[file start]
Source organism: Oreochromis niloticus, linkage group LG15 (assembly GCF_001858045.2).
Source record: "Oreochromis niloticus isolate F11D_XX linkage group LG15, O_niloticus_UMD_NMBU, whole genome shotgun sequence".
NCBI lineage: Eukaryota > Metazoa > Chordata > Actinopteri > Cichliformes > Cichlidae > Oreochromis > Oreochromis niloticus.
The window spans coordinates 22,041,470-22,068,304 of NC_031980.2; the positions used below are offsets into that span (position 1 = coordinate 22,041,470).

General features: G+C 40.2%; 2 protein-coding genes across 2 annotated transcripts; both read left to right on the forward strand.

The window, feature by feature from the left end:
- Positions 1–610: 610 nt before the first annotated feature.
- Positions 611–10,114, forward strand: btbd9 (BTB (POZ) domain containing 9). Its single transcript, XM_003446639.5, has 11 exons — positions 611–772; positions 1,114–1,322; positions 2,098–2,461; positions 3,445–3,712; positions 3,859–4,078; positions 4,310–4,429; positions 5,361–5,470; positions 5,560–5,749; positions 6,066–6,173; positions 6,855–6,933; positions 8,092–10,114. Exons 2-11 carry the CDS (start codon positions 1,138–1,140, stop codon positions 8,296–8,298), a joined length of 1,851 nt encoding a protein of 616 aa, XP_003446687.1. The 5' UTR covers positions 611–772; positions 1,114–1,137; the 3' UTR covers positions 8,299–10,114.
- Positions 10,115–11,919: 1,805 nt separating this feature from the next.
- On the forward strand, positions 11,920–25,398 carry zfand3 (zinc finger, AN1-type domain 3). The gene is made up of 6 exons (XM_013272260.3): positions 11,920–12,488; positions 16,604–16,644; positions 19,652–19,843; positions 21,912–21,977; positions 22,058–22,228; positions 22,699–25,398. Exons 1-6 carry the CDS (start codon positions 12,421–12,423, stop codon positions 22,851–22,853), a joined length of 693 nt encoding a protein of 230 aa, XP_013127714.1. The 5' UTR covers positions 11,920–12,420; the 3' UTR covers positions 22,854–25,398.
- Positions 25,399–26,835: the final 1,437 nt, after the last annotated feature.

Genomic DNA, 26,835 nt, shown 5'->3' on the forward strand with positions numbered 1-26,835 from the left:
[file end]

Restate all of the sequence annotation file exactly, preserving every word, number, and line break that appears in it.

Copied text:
Source organism: Oreochromis niloticus, linkage group LG15 (assembly GCF_001858045.2).
Source record: "Oreochromis niloticus isolate F11D_XX linkage group LG15, O_niloticus_UMD_NMBU, whole genome shotgun sequence".
NCBI lineage: Eukaryota > Metazoa > Chordata > Actinopteri > Cichliformes > Cichlidae > Oreochromis > Oreochromis niloticus.
The window spans coordinates 22,041,470-22,068,304 of NC_031980.2; the positions used below are offsets into that span (position 1 = coordinate 22,041,470).

General features: G+C 40.2%; 2 protein-coding genes across 2 annotated transcripts; both read left to right on the forward strand.

The window, feature by feature from the left end:
- Positions 1–610: 610 nt before the first annotated feature.
- Positions 611–10,114, forward strand: btbd9 (BTB (POZ) domain containing 9). Its single transcript, XM_003446639.5, has 11 exons — positions 611–772; positions 1,114–1,322; positions 2,098–2,461; positions 3,445–3,712; positions 3,859–4,078; positions 4,310–4,429; positions 5,361–5,470; positions 5,560–5,749; positions 6,066–6,173; positions 6,855–6,933; positions 8,092–10,114. Exons 2-11 carry the CDS (start codon positions 1,138–1,140, stop codon positions 8,296–8,298), a joined length of 1,851 nt encoding a protein of 616 aa, XP_003446687.1. The 5' UTR covers positions 611–772; positions 1,114–1,137; the 3' UTR covers positions 8,299–10,114.
- Positions 10,115–11,919: 1,805 nt separating this feature from the next.
- On the forward strand, positions 11,920–25,398 carry zfand3 (zinc finger, AN1-type domain 3). The gene is made up of 6 exons (XM_013272260.3): positions 11,920–12,488; positions 16,604–16,644; positions 19,652–19,843; positions 21,912–21,977; positions 22,058–22,228; positions 22,699–25,398. Exons 1-6 carry the CDS (start codon positions 12,421–12,423, stop codon positions 22,851–22,853), a joined length of 693 nt encoding a protein of 230 aa, XP_013127714.1. The 5' UTR covers positions 11,920–12,420; the 3' UTR covers positions 22,854–25,398.
- Positions 25,399–26,835: the final 1,437 nt, after the last annotated feature.

Genomic DNA, 26,835 nt, shown 5'->3' on the forward strand with positions numbered 1-26,835 from the left: